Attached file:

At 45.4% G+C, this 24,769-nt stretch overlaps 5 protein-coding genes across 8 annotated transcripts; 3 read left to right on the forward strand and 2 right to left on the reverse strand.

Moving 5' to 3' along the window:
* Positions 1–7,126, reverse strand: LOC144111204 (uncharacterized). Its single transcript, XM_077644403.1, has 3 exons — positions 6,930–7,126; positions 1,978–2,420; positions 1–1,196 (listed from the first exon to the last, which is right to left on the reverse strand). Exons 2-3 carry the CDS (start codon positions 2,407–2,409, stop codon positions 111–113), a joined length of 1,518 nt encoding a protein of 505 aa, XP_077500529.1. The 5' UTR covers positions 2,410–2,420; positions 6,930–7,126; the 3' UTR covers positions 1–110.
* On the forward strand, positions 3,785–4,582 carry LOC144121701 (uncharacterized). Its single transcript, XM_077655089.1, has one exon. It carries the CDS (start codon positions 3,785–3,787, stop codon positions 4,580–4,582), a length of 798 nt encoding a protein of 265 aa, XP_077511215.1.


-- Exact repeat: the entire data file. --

At 45.4% G+C, this 24,769-nt stretch overlaps 5 protein-coding genes across 8 annotated transcripts; 3 read left to right on the forward strand and 2 right to left on the reverse strand.

Moving 5' to 3' along the window:
* Positions 1–7,126, reverse strand: LOC144111204 (uncharacterized). Its single transcript, XM_077644403.1, has 3 exons — positions 6,930–7,126; positions 1,978–2,420; positions 1–1,196 (listed from the first exon to the last, which is right to left on the reverse strand). Exons 2-3 carry the CDS (start codon positions 2,407–2,409, stop codon positions 111–113), a joined length of 1,518 nt encoding a protein of 505 aa, XP_077500529.1. The 5' UTR covers positions 2,410–2,420; positions 6,930–7,126; the 3' UTR covers positions 1–110.
* On the forward strand, positions 3,785–4,582 carry LOC144121701 (uncharacterized). Its single transcript, XM_077655089.1, has one exon. It carries the CDS (start codon positions 3,785–3,787, stop codon positions 4,580–4,582), a length of 798 nt encoding a protein of 265 aa, XP_077511215.1.